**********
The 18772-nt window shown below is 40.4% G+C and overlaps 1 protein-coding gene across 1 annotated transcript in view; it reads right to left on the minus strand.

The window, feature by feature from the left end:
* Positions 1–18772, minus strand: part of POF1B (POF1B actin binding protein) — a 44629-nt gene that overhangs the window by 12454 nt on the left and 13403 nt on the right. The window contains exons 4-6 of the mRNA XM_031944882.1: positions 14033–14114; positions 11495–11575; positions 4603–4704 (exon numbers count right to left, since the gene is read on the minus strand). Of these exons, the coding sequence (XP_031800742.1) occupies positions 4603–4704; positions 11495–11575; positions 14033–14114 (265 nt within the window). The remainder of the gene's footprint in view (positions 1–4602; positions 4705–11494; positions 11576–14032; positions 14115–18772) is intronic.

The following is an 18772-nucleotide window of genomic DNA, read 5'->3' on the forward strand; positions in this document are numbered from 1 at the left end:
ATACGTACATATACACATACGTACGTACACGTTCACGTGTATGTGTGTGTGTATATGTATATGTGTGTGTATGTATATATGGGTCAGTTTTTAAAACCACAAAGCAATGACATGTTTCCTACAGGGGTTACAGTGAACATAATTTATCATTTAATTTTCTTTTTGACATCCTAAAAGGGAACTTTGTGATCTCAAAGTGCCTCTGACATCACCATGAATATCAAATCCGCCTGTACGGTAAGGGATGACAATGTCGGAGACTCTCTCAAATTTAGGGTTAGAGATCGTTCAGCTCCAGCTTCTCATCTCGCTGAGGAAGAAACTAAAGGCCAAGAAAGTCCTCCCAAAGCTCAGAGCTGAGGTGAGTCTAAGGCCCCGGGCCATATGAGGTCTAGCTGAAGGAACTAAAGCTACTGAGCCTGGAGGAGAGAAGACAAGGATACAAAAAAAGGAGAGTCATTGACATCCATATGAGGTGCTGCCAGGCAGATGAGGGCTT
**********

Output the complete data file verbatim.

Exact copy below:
The 18772-nt window shown below is 40.4% G+C and overlaps 1 protein-coding gene across 1 annotated transcript in view; it reads right to left on the minus strand.

The window, feature by feature from the left end:
* Positions 1–18772, minus strand: part of POF1B (POF1B actin binding protein) — a 44629-nt gene that overhangs the window by 12454 nt on the left and 13403 nt on the right. The window contains exons 4-6 of the mRNA XM_031944882.1: positions 14033–14114; positions 11495–11575; positions 4603–4704 (exon numbers count right to left, since the gene is read on the minus strand). Of these exons, the coding sequence (XP_031800742.1) occupies positions 4603–4704; positions 11495–11575; positions 14033–14114 (265 nt within the window). The remainder of the gene's footprint in view (positions 1–4602; positions 4705–11494; positions 11576–14032; positions 14115–18772) is intronic.

The following is an 18772-nucleotide window of genomic DNA, read 5'->3' on the forward strand; positions in this document are numbered from 1 at the left end:
ATACGTACATATACACATACGTACGTACACGTTCACGTGTATGTGTGTGTGTATATGTATATGTGTGTGTATGTATATATGGGTCAGTTTTTAAAACCACAAAGCAATGACATGTTTCCTACAGGGGTTACAGTGAACATAATTTATCATTTAATTTTCTTTTTGACATCCTAAAAGGGAACTTTGTGATCTCAAAGTGCCTCTGACATCACCATGAATATCAAATCCGCCTGTACGGTAAGGGATGACAATGTCGGAGACTCTCTCAAATTTAGGGTTAGAGATCGTTCAGCTCCAGCTTCTCATCTCGCTGAGGAAGAAACTAAAGGCCAAGAAAGTCCTCCCAAAGCTCAGAGCTGAGGTGAGTCTAAGGCCCCGGGCCATATGAGGTCTAGCTGAAGGAACTAAAGCTACTGAGCCTGGAGGAGAGAAGACAAGGATACAAAAAAAGGAGAGTCATTGACATCCATATGAGGTGCTGCCAGGCAGATGAGGGCTT